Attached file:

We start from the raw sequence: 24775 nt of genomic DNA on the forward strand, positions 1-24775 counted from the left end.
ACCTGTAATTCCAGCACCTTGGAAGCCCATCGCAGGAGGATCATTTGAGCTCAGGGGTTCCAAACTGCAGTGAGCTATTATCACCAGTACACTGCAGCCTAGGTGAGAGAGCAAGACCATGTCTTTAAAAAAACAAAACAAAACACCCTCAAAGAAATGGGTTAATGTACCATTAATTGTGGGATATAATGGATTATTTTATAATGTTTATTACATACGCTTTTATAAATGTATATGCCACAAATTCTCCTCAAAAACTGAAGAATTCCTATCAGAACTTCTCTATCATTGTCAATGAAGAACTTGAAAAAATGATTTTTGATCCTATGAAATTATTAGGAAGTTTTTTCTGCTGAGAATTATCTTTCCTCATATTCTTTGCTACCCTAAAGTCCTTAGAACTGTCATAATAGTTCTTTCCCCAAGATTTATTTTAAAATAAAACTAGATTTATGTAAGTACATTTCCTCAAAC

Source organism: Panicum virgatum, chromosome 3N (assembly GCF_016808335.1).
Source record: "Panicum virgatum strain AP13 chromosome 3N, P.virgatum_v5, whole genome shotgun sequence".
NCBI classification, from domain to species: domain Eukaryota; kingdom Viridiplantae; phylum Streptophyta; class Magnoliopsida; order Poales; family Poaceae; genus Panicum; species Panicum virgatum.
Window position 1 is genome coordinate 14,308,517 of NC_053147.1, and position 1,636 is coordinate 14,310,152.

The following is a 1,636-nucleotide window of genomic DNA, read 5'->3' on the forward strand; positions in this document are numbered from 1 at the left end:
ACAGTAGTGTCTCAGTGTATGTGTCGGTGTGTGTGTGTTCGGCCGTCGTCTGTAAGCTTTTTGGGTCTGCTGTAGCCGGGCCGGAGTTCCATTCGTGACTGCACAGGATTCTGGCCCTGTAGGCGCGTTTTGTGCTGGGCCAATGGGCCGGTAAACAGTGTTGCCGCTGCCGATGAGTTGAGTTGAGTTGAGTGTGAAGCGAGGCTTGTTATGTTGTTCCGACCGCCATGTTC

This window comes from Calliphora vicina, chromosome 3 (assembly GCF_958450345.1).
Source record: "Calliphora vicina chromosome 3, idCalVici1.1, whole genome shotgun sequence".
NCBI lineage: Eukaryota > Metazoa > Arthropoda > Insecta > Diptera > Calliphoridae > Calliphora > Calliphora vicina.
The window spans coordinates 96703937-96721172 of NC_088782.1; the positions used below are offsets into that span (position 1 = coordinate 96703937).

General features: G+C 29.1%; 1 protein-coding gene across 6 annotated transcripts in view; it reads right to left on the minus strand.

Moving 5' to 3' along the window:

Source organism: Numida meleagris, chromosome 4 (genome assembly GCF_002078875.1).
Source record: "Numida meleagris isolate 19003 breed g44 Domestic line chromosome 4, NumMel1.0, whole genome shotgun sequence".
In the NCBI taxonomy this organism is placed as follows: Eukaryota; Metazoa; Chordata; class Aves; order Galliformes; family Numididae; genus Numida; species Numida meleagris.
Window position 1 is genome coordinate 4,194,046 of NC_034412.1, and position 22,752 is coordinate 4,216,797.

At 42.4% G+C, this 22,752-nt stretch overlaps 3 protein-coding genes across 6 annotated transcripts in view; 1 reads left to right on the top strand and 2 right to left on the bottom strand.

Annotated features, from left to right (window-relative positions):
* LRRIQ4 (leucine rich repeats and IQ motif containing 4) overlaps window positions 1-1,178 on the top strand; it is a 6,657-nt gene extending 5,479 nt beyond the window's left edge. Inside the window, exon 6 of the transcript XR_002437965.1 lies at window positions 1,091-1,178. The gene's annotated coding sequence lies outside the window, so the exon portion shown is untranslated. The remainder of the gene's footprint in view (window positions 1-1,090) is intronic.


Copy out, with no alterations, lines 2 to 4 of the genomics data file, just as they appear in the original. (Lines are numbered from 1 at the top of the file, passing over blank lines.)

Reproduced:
ACCTGTAATTCCAGCACCTTGGAAGCCCATCGCAGGAGGATCATTTGAGCTCAGGGGTTCCAAACTGCAGTGAGCTATTATCACCAGTACACTGCAGCCTAGGTGAGAGAGCAAGACCATGTCTTTAAAAAAACAAAACAAAACACCCTCAAAGAAATGGGTTAATGTACCATTAATTGTGGGATATAATGGATTATTTTATAATGTTTATTACATACGCTTTTATAAATGTATATGCCACAAATTCTCCTCAAAAACTGAAGAATTCCTATCAGAACTTCTCTATCATTGTCAATGAAGAACTTGAAAAAATGATTTTTGATCCTATGAAATTATTAGGAAGTTTTTTCTGCTGAGAATTATCTTTCCTCATATTCTTTGCTACCCTAAAGTCCTTAGAACTGTCATAATAGTTCTTTCCCCAAGATTTATTTTAAAATAAAACTAGATTTATGTAAGTACATTTCCTCAAAC

Source organism: Panicum virgatum, chromosome 3N (assembly GCF_016808335.1).
Source record: "Panicum virgatum strain AP13 chromosome 3N, P.virgatum_v5, whole genome shotgun sequence".